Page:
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The Savannah Hypothesis of Shopping (It IS all about sex after all)

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Evolution/SavannahBusStratRevFinal Author Posting Balckwell, This is an author version of an article which has been published in its definitive form in the Business Strategy Review and has been posted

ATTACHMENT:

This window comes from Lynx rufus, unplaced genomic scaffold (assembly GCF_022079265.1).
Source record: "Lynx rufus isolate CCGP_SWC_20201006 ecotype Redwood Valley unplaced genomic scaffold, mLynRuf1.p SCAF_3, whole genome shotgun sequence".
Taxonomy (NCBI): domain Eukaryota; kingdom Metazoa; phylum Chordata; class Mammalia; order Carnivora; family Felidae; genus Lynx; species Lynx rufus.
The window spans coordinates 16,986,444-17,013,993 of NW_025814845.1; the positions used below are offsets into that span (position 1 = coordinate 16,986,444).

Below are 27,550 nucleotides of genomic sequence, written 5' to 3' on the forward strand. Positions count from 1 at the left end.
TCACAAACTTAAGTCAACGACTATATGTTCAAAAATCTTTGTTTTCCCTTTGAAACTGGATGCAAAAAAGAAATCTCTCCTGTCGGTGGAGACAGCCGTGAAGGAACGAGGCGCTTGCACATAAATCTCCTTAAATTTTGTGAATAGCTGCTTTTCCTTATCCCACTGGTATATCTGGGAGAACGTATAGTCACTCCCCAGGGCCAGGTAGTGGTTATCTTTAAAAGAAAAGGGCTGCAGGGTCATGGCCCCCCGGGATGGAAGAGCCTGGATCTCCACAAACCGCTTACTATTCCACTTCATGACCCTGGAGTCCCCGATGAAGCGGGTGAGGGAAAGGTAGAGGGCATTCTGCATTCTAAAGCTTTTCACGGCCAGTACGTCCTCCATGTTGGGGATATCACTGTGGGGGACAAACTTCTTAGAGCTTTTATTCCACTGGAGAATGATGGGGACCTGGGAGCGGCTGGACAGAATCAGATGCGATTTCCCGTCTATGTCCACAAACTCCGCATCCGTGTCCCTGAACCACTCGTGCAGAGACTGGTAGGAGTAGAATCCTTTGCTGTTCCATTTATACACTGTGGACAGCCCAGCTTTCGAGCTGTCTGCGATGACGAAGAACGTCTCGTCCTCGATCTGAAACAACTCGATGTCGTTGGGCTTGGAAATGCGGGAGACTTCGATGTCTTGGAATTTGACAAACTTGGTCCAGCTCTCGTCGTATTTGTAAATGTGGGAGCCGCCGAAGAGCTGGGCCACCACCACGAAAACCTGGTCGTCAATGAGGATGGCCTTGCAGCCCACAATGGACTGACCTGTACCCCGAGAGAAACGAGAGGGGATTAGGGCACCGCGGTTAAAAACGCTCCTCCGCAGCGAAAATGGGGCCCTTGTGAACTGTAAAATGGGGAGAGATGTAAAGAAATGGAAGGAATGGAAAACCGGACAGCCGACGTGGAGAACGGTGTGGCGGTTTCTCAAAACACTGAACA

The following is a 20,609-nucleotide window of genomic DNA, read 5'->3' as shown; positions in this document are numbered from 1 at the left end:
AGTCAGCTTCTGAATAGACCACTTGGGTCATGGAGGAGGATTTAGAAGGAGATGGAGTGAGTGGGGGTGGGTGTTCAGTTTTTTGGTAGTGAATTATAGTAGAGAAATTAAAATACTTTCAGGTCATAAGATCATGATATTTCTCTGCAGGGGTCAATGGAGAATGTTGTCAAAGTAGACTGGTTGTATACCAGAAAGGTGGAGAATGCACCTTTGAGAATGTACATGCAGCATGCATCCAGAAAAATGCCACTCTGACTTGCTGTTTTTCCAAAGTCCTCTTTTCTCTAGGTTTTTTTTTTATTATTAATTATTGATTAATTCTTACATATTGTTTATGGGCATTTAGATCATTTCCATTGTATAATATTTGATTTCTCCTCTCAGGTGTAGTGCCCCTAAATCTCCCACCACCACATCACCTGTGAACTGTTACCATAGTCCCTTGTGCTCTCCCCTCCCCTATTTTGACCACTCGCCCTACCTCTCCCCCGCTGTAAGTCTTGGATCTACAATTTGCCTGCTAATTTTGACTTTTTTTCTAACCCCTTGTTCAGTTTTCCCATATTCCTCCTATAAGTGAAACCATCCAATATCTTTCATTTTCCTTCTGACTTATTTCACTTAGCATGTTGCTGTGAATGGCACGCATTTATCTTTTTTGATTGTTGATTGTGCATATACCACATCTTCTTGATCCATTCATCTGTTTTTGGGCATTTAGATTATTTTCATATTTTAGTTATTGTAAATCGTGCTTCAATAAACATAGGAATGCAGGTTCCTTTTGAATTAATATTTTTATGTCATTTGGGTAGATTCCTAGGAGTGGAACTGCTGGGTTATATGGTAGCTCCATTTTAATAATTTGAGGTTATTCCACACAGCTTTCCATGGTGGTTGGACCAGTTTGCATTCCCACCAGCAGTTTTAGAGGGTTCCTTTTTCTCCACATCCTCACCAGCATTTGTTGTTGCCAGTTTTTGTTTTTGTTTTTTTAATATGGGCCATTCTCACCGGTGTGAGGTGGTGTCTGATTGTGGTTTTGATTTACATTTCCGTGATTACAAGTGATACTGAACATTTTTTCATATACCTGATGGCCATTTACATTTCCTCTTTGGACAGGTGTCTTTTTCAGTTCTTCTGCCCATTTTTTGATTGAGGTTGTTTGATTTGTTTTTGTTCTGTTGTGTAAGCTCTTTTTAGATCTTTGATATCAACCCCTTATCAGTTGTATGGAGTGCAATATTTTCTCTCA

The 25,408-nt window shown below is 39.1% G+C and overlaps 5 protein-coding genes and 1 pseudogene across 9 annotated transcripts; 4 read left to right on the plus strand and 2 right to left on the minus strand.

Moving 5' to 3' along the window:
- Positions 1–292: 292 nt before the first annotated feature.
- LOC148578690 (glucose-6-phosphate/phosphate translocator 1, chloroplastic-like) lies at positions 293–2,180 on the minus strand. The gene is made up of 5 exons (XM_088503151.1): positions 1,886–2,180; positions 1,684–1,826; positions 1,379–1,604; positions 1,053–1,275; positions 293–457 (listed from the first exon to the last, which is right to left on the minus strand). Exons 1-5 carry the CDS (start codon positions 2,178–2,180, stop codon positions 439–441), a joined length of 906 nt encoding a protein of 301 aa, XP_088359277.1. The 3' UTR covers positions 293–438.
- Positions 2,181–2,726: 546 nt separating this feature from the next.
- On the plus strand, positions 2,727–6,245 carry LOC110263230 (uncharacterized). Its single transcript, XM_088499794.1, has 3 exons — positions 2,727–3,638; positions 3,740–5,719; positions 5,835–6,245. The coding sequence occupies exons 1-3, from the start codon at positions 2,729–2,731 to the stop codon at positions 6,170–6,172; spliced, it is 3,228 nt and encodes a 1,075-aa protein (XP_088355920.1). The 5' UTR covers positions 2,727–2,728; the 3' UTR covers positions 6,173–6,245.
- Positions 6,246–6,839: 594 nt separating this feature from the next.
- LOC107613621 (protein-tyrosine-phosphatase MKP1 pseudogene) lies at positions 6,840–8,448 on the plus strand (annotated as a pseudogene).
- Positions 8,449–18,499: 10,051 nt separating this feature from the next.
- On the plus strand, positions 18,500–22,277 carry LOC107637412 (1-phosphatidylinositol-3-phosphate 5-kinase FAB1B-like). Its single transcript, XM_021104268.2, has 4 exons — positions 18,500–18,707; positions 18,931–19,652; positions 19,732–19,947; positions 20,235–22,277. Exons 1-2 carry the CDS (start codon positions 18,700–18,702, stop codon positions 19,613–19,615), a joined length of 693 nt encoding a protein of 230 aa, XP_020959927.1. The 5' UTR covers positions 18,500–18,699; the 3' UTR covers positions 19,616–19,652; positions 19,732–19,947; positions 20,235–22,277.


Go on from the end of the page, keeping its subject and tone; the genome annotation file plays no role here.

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Evolution/SavannahBusStratRevFinal Author Posting Balckwell, This is an author version of an article which has been published in its definitive form in the Business Strategy Review and has been posted by permission of Blackwell for personal use, not for redistribution. The article was published in: Dennis C and McCall A (2005) The savannah hypothesis of shopping, Business Strategy Review, 16 (3): 12-16, The publisher s version can be accessed at: The Savannah Hypothesis of Shopping (It IS all about sex after all) By Charles Dennis and Andrew McCall Retailing is big business; both in terms of the billions in turnover and in the ever increasing battle for a greater share of our leisure time. Understanding and anticipating customer behaviour and motivation is a key component of any successful consumer facing enterprise. Retailers know that the way men and women behave when they shop is different, but do they really understand why? And would it help them be more successful if they could uncover the underlying causes? One theory is it s about survival of the fittest Predicting human behaviour is a complex process dependent in part on instinctive, physiological, rational and emotional considerations. Arguably, all of these are just chemistry think of the adrenalin fight or flight reflex. But why does brain chemistry affect our actions? According to evolutionary psychologists, the answer is survival of the fittest. This axiom is no stranger in the retailer s vocabulary. But in a literal context away from city analysts and like-for-like sales, to context survival of the fittest we need to step back four million years. Back then there was an ice age that caused the African forest to retreat and tree dwelling apes were forced to adapt to living on the open savannah or face extinction. For males, survival and finding a mate meant becoming good hunters whilst the females needed to excel at gathering the best food for the family. The Savannah Hypothesis holds that human psychology has been shaped by the need to evolve and adapt in order to survive. And no wonder that this behaviour has become ingrained: of the continuum that represents the evolution of the human race, ninety eight per cent has seen humans as hunter-gatherers. It started with body painting, ornaments and fur In consumer societies, gathering may have translated into comparison shopping, and hunting into earning money to support the family. According to Dr. Geoffrey Miller, (then) of University College London, 2001: It started with body painting, ornaments and fur According to Dr Miller, for females, shopping for fashion items is a form of sexual signalling. Women must keep giving off these signals to prevent their mates from straying. So is shopping all about sex after all? To answer the question the authors sought to find out whether male and female shopping styles differ because of context and culture or because of evolution. Does the Savannah Hypothesis apply to shopping? Are women better shoppers because they have evolved that way or will men catch up on their shopping effectiveness and enjoyment as the gender equality and the cultural context gap narrows? Women are better shoppers making an average 10 percent cost saving over men Male and female shopping styles certainly differ. Even in the US where gender equality in the workplace is greater than most other countries, differences in shopping style can still be clearly observed. The US female style involves searching, comparing, finding the best value and taking pride in shopping as an activity (Underhill 1999). This pride is justified as on average, women make 10 per cent better cost savings than men, making them the better shoppers (Denison 2003). Women have a more positive attitude to shopping and see the activity as a satisfying experience in itself. For women, shopping is a leisure and social activity in which they are more involved and through which they can express love for their families and their social network (Miller 1998). Women shopping together spend nearly twice as long in a shop as men shopping with women or other men (Underhill 1999). Men use brands as symbols of economic power On the other hand, men see shopping as a mission and tend to go straight for what they want in a purposeful way (Underhill, 1999). For men, the focus is on the speed of the shopping process, achieved by sticking to familiar brands (also used by men as symbols of economic power) and by either visiting a familiar store and buying quickly or by being indifferent to which store is selected (Bakewell and Mitchell, 2004). Male emotional response to shopping comes at the kill the actual moment of purchase when their heart rate quickens. The stereotypes are not 100 percent accurate but in the UK have been found to apply to 80 percent of women and 70 percent of men. (Denison 2003). This discussion is part of the ongoing nature vs. nurture debate. Early in 2005, the Brunel Business School, Brunel University undertook preliminary UK-based research to explore the differences in shopping styles across cultures. The objective was to explore whether female and male shopping styles were significantly different between high and low context cultures as the first step to proving that shopping behaviour is determined by evolution. The results would help retailers determine the underlying causes of gender shopping styles. If cultural, then the gaps would diminish over time. If evolutionary, then it is clear that retailers need to develop new strategies to engage with the vast majority of men by providing a new retail environment that recognises and delivers shopping methods that answer (for the first time) their inherited habits and preferences. The cultural context Rather than minimising the influence of culture on shopping that has received attention from researchers such as Miller (e.g. Miller, 1998) we look for possible differences between women and men in shopping styles across different cultures and thus draw inferences on the possible evolutionary influence. People in so-called high-context cultures tend to use personality and social setting in communicating. Decision-making takes longer because it uses less tangible information. On the other hand, people in low-context cultures tend to take explicit meanings at face value. Decisions rely on fewer sources of information and thus tend to be quicker. Eagly and Wood (2002) have pointed out that sex differences tend to be reduced in societies where women and men have similar status i.e. low-context cultures such as Scandinavian ones. Extending their argument to shopping, if shopping styles did vary across cultures, then high-context cultures might be expected to be associated with more social, time consuming, feminine shopping styles; lowcontext with more transaction orientated, faster, masculine ones. The Research A questionnaire was constructed based on previously reported elements of feminine and masculine shopping styles. Respondents were segmented according to cultural context and were drawn from ten different cultures or ethnic origins including high context cultures such as Greek, Chinese and UK Asian and low context cultures including Danish and UK Jewish. Boys will be boys The findings support the main hypothesis that the differences between female and male shopping styles, reflecting the gatherer and hunter roles, are not significantly different across various national cultures. Even though there were significant differences between female and male shopping styles, particularly those reflecting the gatherer (comparison shopping) role, the differences between females and males were not significantly different between high and low content cultures. This compares with a previous qualitative finding that there may be differences in retailing styles between high and low-context cultures, with a more market bazaar style in the high context cultures (Dennis 2005). The study found that the difference was not reflected in the femininity/masculinity of the shopping styles. The results can be interpreted as supporting the Savannah hypothesis of shopping. On the basis of these preliminary results, female and male shopping styles appear to be evolutionarily rather than culturally determined. Male Order Even though this research needs to be extended to a larger sample representing a wider range of national cultures, the early indications provide an interesting set of clues for global retailers looking for competitive advantage. In May 2005 The New York Times reported that a new Ohio-based shopping mall, the Epicenter, was to provide shoppers with a handheld electronic device called a Buypod, offering what the founder of the group developing the Epicenter terms a merger of internet capabilities with traditional retailing. Customers will be able to load their credit card details into their Buypod, enabling them to scan the labels of items they are interested to buy for delivery direct to their homes if they choose. This innovation would seem to combine the live shopping format with the efficiency of internet shopping historically preferred by males Earlier ideas of how to appeal to men have tended to involve creating distractions from the central shopping activity. In the UK in 2004, Marks & Spencer trialled Christmas crèches for men in a number of stores with the intention of providing a break for men who were being accompanying partners on shopping trips. The entertainments on offer included TV, remote control bikes and Scalextric cars. Earlier initiatives from the Lakeside Shopping Centre in 2000 and the Mills Mall in West Yorkshire both opted for computer games, internet access and newspapers. A bar in Hamburg launched its own male kindergarten, or Maennergarten in 2003 in a widely reported move to encourage women to drop off their men whilst they shopped. Whilst effective at minimising the distress to men who are forced into shopping trips they don t enjoy, the bigger opportunity for retailers would seem to be to engage these men in the shopping activity on their own terms. In December 2004, the St. James Shopping Centre in Edinburgh announced that it was installing plasma screens that would show Sky Sports and Sky News and hi-tech, interactive pods that would provide up-to-the minute information on the centre s activities. Birmingham s refurbished Bull Ring shopping centre also has interactive kiosks linked with its plasma screen network. Whilst interactive kiosks are arguably a step in the right direction, to date the content lacks the ability to really hook the male shopper as it concentrates on centre and local information rather than shopping mechanisms. The discussion of gender shopping styles where men are systemisers provides a number of clues as to the success of internet shopping amongst men and the rise of interactive screen technology in the shopping environment. If technology can help engage men in the shopping process by enabling them to locate the goods they want faster and more effectively observed goals of the male shopping psyche - then there is an argument for including internet style shopping possibly with immediate fulfilment - in physical retail environments. The other major activity men and women undertake online is to research purchases before making decisions. Creating new retail experiences that appeal to men could involve bringing that systemising research activity closer to the point of sale in an enjoyable way for example by installing internet enabled kiosks on the sales floor If the differences in the way men and women shop are indeed evolutionary as we suspect, they will continue to be rejectors of the traditional shopping experience. And with no let up in the speed at which new retail developments are springing up clearly we need to understand what will entice more men away from the Savannah and into the mall. Future research This research may be entertaining, but it also has a serious side. People who are happy tend to be ill less often and to live longer. Our latest work shows that pleasure is one of the most important aspects of shopping. And innovations like screen technology can help by catering for eclectic shopping styles. So it really is retail therapy! With concrete health and wellbeing benefits on offer, Brunel University want to move on from the exploratory stage to a more thorough test of the Savannah Hypothesis of Shopping. This will entail increasing the numbers of respondents to thousands, so the search is on to find a sponsor Dr Charles Dennis FCIM is a Senior Lecturer and researcher in Retail and Consumer Behaviour at Brunel University, West London. He has published widely on why people shop where they do?, with much of the research summarised in the book Objects of Desire: Consumer Behaviour in Shopping Centre Choice, published by Palgrave in 2005 Andrew McCall is Managing Director of How and Why, the strategy and consulting business of London based Instrumental Media Group, a market leader in the management of out-of-home television networks. During the last three years How and Why has managed extensive research into the impact of out-of-home TV networks on the behaviour of shoppers. The company collaborated with Brunel University to research the impact of a digital TV network on the behaviour of shoppers in a shopping mall in Epsom, UK References Bakewell C and Mitchell V-W (2004) Male consumer decision-making styles, International Review of Retail, Distribution and Consumer Research, 14 (2): Baron-Cohen S (2004) The Essential Difference: Men, Women and the Extreme Male Brain, London, Penguin. Denison T (2003) Men and women arguing when shopping is genetic, News Shop, Exeter University, available from (accessed 22 September 2003). Dennis C E (2005) Objects of Desire: Consumer Behaviour in Shopping Centre Choice, London, Palgrave. Dholakia R R, Pedersen B and Hikmet N (1995) Married males and shopping: are they sleeping partners?, International Journal of Retail and Distribution Management, 23 (3): Eagly A H and Wood W (2002) The origins of sex differences in human behaviour: evolved dispositions versus social roles, American Psychologist, 54 (6): Haytko D L and Baker J (2004) It s all at the mall: exploring adolescent girls experiences, Journal of Retailing, 80: Miller G (2001) The Mating Mind: How Sexual Choice Shaped the Evolution of Human Nature, Vintage. Miller D (1998) A Theory Of Shopping, Ithaca, NY, Cornell University Underhill P (1999) Why We Buy, London, Orion.